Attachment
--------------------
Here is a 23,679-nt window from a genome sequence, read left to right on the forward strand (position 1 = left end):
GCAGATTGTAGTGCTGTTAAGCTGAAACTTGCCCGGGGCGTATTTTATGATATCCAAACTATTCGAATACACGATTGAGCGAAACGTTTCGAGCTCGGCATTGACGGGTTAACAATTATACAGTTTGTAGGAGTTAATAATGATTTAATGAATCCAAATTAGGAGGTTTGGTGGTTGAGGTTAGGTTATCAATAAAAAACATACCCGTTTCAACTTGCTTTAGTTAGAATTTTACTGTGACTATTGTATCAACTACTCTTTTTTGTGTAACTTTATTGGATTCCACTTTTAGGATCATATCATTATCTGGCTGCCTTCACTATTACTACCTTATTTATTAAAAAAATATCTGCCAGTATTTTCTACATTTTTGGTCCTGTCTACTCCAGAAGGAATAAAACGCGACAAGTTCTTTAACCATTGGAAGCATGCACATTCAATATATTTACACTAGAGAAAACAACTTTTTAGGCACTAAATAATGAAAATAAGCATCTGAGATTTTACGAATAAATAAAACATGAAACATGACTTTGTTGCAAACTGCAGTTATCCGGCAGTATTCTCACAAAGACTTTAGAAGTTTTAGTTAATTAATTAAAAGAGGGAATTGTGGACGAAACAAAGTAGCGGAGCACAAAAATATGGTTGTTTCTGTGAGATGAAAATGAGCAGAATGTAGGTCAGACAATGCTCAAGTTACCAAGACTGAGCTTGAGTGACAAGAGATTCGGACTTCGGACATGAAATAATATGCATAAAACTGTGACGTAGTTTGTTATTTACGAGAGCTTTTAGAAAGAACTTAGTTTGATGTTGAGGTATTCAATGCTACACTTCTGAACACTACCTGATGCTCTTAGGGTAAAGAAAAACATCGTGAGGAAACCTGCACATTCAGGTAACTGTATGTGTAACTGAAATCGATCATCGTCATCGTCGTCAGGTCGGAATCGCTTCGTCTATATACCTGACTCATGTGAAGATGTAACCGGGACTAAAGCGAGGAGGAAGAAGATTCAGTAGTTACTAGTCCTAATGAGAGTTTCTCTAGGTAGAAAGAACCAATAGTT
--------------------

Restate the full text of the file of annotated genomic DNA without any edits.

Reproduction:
Here is a 23,679-nt window from a genome sequence, read left to right on the forward strand (position 1 = left end):
GCAGATTGTAGTGCTGTTAAGCTGAAACTTGCCCGGGGCGTATTTTATGATATCCAAACTATTCGAATACACGATTGAGCGAAACGTTTCGAGCTCGGCATTGACGGGTTAACAATTATACAGTTTGTAGGAGTTAATAATGATTTAATGAATCCAAATTAGGAGGTTTGGTGGTTGAGGTTAGGTTATCAATAAAAAACATACCCGTTTCAACTTGCTTTAGTTAGAATTTTACTGTGACTATTGTATCAACTACTCTTTTTTGTGTAACTTTATTGGATTCCACTTTTAGGATCATATCATTATCTGGCTGCCTTCACTATTACTACCTTATTTATTAAAAAAATATCTGCCAGTATTTTCTACATTTTTGGTCCTGTCTACTCCAGAAGGAATAAAACGCGACAAGTTCTTTAACCATTGGAAGCATGCACATTCAATATATTTACACTAGAGAAAACAACTTTTTAGGCACTAAATAATGAAAATAAGCATCTGAGATTTTACGAATAAATAAAACATGAAACATGACTTTGTTGCAAACTGCAGTTATCCGGCAGTATTCTCACAAAGACTTTAGAAGTTTTAGTTAATTAATTAAAAGAGGGAATTGTGGACGAAACAAAGTAGCGGAGCACAAAAATATGGTTGTTTCTGTGAGATGAAAATGAGCAGAATGTAGGTCAGACAATGCTCAAGTTACCAAGACTGAGCTTGAGTGACAAGAGATTCGGACTTCGGACATGAAATAATATGCATAAAACTGTGACGTAGTTTGTTATTTACGAGAGCTTTTAGAAAGAACTTAGTTTGATGTTGAGGTATTCAATGCTACACTTCTGAACACTACCTGATGCTCTTAGGGTAAAGAAAAACATCGTGAGGAAACCTGCACATTCAGGTAACTGTATGTGTAACTGAAATCGATCATCGTCATCGTCGTCAGGTCGGAATCGCTTCGTCTATATACCTGACTCATGTGAAGATGTAACCGGGACTAAAGCGAGGAGGAAGAAGATTCAGTAGTTACTAGTCCTAATGAGAGTTTCTCTAGGTAGAAAGAACCAATAGTT